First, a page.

CSU Donates $81,785 to the Capilano University Foundation

Awards of $200-$1000 available to Black, trans, two-spirit, non-binary and disabled students, as well as leaders working towards a more equitable, diverse and inclusive university

Bridget Stringer-Holden // News Editor

“The Capilano University Foundation began in the early days of Capilano College — back in the 70s — and the idea around the foundation is to fundraise and support students and bursaries, scholarships and awards, and other capital projects and needs of the university to support students and the learning environment,” explains Jennifer Ingham (she/her), vice-president, university relations. There are several volunteer directors who help run the Foundation, and the money raised is dedicated towards the support of Capilano University (CapU) and its students.

On Dec. 15, it was announced that the Capilano Students’ Union (CSU) donated $81,785 to the CapU Foundation, as student leaders from previous years identified disproportionate financial barriers for Black students, T2SNB (trans, Two-Spirit and non-binary) students and disabled students. “With that in mind, we decided to create the fund that resulted in the donation,” explained Maia Lomelino (she/her/they/them), the current CSU President. 

“The CSU’s collectives committee acts as a roundtable forum for the elected liaisons representing students who face historical and ongoing barriers to high education,” Lomelino continues, “with special thanks to the 2020–2021 student leaders involved at the time: Feven Kidane, Black students liaison; June Reisner, accessibility justice coordinator; Chan Cardin, at-large board member; and Michaela Volpe, queer students liaison.” A leadership award was also set up for students who demonstrate leadership in creating a more equitable, diverse and inclusive university.

The CSU’s donation is endowed, meaning the principal will generate interest which will be used to fund each year’s awards. Currently, the CSU has more than $130,000 in their endowment fund, which is held by the CapU Foundation. This should result in over five thousand dollars a year in interest to support students, and should last in perpetuity.

Although the CSU can manage their own financial aid — such as the U-Pass BC Hardship Fund — there are benefits to going through the CapU Foundation. The good rates of return on the Foundation’s endowed funds maximizes the amount available to students each year, as well as ensuring that there is a single process for CapU students to apply for scholarships, awards and bursaries.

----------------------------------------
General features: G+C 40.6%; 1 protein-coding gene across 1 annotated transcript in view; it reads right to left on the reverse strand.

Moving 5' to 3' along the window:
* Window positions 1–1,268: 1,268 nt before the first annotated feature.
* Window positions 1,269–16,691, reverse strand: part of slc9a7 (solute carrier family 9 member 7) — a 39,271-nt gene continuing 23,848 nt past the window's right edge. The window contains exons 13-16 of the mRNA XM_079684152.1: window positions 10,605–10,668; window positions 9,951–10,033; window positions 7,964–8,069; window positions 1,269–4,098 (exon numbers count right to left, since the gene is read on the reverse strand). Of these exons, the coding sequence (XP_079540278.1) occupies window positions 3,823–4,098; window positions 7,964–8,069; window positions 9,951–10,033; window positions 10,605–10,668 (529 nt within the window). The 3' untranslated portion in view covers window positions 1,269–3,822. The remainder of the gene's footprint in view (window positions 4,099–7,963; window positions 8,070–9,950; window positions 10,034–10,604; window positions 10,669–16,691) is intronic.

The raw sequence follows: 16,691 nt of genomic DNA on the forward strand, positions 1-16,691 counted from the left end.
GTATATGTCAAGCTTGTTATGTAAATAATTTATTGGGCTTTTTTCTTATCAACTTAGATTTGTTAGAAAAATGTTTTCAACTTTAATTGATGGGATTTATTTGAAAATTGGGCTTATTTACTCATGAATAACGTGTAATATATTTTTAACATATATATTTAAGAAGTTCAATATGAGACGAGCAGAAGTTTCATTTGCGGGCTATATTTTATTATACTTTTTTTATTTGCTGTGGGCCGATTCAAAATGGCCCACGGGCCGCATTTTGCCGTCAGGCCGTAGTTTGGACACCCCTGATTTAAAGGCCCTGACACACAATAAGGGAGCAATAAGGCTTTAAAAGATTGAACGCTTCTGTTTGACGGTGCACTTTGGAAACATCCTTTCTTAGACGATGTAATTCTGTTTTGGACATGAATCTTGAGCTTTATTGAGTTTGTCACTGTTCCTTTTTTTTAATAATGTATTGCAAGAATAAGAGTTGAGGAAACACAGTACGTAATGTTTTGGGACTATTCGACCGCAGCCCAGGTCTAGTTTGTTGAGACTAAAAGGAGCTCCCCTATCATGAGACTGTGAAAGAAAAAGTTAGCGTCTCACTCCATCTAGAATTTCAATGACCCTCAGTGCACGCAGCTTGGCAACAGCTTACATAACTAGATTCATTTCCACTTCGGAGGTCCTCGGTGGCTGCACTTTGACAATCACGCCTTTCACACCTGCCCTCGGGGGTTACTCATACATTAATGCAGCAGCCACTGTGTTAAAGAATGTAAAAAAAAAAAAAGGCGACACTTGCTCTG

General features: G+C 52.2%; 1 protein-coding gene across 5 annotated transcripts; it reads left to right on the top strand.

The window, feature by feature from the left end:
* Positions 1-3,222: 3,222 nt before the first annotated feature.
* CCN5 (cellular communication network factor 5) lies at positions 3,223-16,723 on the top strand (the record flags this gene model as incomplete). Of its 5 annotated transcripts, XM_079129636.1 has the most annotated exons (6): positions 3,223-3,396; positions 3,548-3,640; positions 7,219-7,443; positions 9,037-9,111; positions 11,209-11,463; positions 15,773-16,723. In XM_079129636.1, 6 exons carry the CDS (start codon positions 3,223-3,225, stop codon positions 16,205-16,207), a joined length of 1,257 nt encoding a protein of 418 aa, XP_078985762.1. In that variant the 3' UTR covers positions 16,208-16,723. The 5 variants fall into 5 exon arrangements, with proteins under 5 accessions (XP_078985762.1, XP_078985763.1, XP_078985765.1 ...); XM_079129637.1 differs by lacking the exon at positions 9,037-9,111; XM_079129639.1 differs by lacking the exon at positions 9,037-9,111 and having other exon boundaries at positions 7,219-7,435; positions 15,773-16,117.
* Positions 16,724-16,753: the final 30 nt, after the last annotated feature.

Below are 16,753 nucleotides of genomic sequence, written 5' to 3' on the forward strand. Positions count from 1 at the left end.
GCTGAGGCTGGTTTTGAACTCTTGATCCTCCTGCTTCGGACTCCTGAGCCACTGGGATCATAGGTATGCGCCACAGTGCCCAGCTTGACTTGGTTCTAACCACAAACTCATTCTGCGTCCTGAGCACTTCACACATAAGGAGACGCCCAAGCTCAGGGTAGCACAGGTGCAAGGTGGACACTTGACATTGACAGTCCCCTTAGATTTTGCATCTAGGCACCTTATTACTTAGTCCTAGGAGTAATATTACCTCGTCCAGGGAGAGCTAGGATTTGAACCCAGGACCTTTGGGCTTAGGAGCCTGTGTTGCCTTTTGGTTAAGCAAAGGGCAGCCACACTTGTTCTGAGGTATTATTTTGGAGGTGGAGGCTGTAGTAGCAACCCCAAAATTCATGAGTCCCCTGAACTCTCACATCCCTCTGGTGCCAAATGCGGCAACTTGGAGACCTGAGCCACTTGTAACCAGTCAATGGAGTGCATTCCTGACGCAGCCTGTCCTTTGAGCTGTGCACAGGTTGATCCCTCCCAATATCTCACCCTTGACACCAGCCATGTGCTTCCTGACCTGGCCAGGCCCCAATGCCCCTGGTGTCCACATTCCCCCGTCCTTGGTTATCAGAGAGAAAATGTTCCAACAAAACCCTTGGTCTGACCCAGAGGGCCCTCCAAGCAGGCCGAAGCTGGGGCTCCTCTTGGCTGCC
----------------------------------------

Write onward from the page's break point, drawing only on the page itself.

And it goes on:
The three new awards that will be distributed starting Spring 2022, are the “CSU Support Fund for Black Students” (from $250 to a maximum of $1000 per student per year), the “CSU Support Fund for Trans, Two-Spirit, and Non-Binary Students” (from $200 to a maximum of $1000 per student per year) and the “CSU Disability Support Fund” (from $200 to a maximum of $1000 per student per year). All the support funds are available to full-time or part-time, domestic or international students. The “CSU Equity Leadership Award” is valued at $500, and will be distributed to two students a year, with preference that one is international.

Lomelino explained that the amount for each award was discussed at length — with advice from each board sponsor about the corresponding support fund — and is meant to meaningfully reflect the struggles of the group in question, while still maintaining a balance to ensure a reasonable number of students are able to access the funds each year.

Students can apply through financial aid, like all other awards and bursaries, and eligibility criteria are established through CapU Financial Aid and Awards. “The goal was to make sure it was easy for students to self-identify and apply for financial support or be recognized for their leadership,” states Ingham. In the agreement, the CSU also set criteria for each award. “We met with the Financial Aid and Awards team to talk about a number of examples and scenarios to give them a good idea of how to implement our student leaders’ visions,” explains Lomelino.

For the leadership award, students will need to apply; however, for the other awards, financial aid will identify eligible students based on their general application for financial aid each semester. “For a number of reasons and rights, it will be for students to self-identify,” Ingham continues. “It is an opportunity for people to identify, however they identify and for us to just support them based on that information.”

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